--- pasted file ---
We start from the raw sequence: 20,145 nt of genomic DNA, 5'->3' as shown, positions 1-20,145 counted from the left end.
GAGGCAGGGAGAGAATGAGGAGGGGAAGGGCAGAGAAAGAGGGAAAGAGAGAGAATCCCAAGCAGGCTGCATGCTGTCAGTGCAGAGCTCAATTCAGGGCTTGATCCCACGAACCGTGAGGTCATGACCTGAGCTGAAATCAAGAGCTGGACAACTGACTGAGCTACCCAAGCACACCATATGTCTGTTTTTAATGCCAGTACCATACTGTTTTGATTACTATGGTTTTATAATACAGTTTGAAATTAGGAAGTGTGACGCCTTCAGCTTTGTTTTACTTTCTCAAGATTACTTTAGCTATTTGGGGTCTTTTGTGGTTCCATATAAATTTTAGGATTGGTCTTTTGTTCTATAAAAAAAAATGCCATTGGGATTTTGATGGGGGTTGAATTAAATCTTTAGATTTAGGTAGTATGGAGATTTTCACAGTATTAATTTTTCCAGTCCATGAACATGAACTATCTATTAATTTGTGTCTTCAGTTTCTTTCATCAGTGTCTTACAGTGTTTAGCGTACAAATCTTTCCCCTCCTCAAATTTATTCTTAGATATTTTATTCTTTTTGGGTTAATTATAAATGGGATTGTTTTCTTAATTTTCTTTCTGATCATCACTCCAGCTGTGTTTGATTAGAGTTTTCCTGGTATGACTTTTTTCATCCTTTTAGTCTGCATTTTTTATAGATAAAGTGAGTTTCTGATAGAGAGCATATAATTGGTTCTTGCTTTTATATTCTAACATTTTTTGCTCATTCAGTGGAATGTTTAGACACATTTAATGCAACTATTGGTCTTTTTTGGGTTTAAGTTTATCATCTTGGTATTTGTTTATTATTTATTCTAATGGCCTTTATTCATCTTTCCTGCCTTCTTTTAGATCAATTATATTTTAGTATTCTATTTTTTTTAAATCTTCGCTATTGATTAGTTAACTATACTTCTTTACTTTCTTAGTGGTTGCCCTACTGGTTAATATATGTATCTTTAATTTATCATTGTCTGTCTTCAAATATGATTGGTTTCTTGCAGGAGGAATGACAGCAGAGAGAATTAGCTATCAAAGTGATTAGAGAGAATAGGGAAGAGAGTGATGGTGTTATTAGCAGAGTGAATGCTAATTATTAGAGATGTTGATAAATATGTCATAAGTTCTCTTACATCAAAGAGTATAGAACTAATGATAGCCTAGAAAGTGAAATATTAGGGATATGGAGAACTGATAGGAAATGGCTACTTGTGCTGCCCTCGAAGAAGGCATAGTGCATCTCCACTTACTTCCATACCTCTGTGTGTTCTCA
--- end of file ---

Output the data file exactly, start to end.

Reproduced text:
We start from the raw sequence: 20,145 nt of genomic DNA, 5'->3' as shown, positions 1-20,145 counted from the left end.
GAGGCAGGGAGAGAATGAGGAGGGGAAGGGCAGAGAAAGAGGGAAAGAGAGAGAATCCCAAGCAGGCTGCATGCTGTCAGTGCAGAGCTCAATTCAGGGCTTGATCCCACGAACCGTGAGGTCATGACCTGAGCTGAAATCAAGAGCTGGACAACTGACTGAGCTACCCAAGCACACCATATGTCTGTTTTTAATGCCAGTACCATACTGTTTTGATTACTATGGTTTTATAATACAGTTTGAAATTAGGAAGTGTGACGCCTTCAGCTTTGTTTTACTTTCTCAAGATTACTTTAGCTATTTGGGGTCTTTTGTGGTTCCATATAAATTTTAGGATTGGTCTTTTGTTCTATAAAAAAAAATGCCATTGGGATTTTGATGGGGGTTGAATTAAATCTTTAGATTTAGGTAGTATGGAGATTTTCACAGTATTAATTTTTCCAGTCCATGAACATGAACTATCTATTAATTTGTGTCTTCAGTTTCTTTCATCAGTGTCTTACAGTGTTTAGCGTACAAATCTTTCCCCTCCTCAAATTTATTCTTAGATATTTTATTCTTTTTGGGTTAATTATAAATGGGATTGTTTTCTTAATTTTCTTTCTGATCATCACTCCAGCTGTGTTTGATTAGAGTTTTCCTGGTATGACTTTTTTCATCCTTTTAGTCTGCATTTTTTATAGATAAAGTGAGTTTCTGATAGAGAGCATATAATTGGTTCTTGCTTTTATATTCTAACATTTTTTGCTCATTCAGTGGAATGTTTAGACACATTTAATGCAACTATTGGTCTTTTTTGGGTTTAAGTTTATCATCTTGGTATTTGTTTATTATTTATTCTAATGGCCTTTATTCATCTTTCCTGCCTTCTTTTAGATCAATTATATTTTAGTATTCTATTTTTTTTAAATCTTCGCTATTGATTAGTTAACTATACTTCTTTACTTTCTTAGTGGTTGCCCTACTGGTTAATATATGTATCTTTAATTTATCATTGTCTGTCTTCAAATATGATTGGTTTCTTGCAGGAGGAATGACAGCAGAGAGAATTAGCTATCAAAGTGATTAGAGAGAATAGGGAAGAGAGTGATGGTGTTATTAGCAGAGTGAATGCTAATTATTAGAGATGTTGATAAATATGTCATAAGTTCTCTTACATCAAAGAGTATAGAACTAATGATAGCCTAGAAAGTGAAATATTAGGGATATGGAGAACTGATAGGAAATGGCTACTTGTGCTGCCCTCGAAGAAGGCATAGTGCATCTCCACTTACTTCCATACCTCTGTGTGTTCTCA